Gina Baucom | Assistant Professor in the Department of Ecology and Evolutionary Biology & Sustainable Food Systems cluster hire 

Ever wondered what genome structure has to do with the sweet potatoes on our Thanksgiving table? Or how morning glory plants have evolved into weeds? Dr. Gina Baucom and her research team have pondered these questions in the lab, out in the field and late at night. For our first faculty spotlight, Dr. Baucom answered a few questions that don’t require scientific research.

Baucom2Where did you grow up? All around the Southeast part of the United States–Chattanooga, TN, Lexington, KY, Bluefield, VA, and Hurricane, WV

What are you currently reading? Parable of the Sower by Olivia Butler

What brought you to UM? The dynamic nature of research in the Ecology and Evolutionary Biology department, the strength of the liberal arts program, and the progressiveness of Ann Arbor.

In what ways does your work relate to sustainable food systems? A number of the projects currently underway in my lab examine rapid evolution in the agricultural system. We focus on weedy plant characteristics that make them good competitors, as well as traits that allow them to persist following extreme selection from herbicides. Weedy plant infestations in crops reduce farmer’s yields, and as such around $26 billion dollars are spent per year trying to mitigate their influence. Researching the traits that make a plant a weed may help us to develop strategies for their control.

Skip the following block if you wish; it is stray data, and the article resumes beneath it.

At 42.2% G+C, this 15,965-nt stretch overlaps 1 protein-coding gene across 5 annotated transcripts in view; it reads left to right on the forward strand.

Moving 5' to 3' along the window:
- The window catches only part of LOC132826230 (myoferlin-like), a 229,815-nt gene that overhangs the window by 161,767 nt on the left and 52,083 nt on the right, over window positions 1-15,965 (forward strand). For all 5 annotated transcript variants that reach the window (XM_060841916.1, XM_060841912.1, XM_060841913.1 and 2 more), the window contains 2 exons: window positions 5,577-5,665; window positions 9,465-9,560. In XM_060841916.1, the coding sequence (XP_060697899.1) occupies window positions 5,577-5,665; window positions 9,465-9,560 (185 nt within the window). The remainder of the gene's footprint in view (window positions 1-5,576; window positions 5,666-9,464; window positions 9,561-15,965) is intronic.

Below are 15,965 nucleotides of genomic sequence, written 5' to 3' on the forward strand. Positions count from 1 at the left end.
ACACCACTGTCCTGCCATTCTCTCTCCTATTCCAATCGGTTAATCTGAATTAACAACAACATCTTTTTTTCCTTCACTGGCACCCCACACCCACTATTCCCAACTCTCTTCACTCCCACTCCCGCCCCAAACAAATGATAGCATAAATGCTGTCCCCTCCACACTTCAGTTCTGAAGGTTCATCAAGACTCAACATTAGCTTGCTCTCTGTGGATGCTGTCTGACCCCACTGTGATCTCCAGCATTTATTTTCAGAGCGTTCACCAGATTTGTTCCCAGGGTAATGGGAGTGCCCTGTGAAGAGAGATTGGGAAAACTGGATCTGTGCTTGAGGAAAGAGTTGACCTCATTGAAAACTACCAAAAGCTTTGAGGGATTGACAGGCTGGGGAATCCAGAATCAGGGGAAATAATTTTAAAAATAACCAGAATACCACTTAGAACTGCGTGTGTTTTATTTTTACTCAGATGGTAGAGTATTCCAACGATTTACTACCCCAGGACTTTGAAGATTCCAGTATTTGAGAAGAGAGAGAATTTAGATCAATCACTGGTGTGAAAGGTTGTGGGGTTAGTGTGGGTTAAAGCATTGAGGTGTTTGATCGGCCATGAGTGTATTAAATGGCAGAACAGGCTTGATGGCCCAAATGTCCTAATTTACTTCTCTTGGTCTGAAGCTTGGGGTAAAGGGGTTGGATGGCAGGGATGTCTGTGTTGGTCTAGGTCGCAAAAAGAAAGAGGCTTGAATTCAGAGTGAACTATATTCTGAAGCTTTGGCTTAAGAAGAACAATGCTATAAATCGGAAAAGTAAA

Do you have any advice for students interested in food systems careers? When choosing a program or a topic of study, do not pigeonhole yourself into a mindset that follows a “This is the way it has always been done” mantra. Look for a place that will allow you to broach new topics and ideas.

What classes are you teaching in Winter 2016? Biology 305: Genetics

Tell us about your current research interests. We are currently researching the genetics underlying herbicide resistance, the patterns of genome evolution across a landscape, and the potential for character displacement on below ground plant traits (roots). We use the common morning glory (Ipomoea purpurea) and its relatives for these questions.

How do you like to spend your time when you’re not researching/teaching/working? Exercising, gardening, reading, and playing with my hilarious kids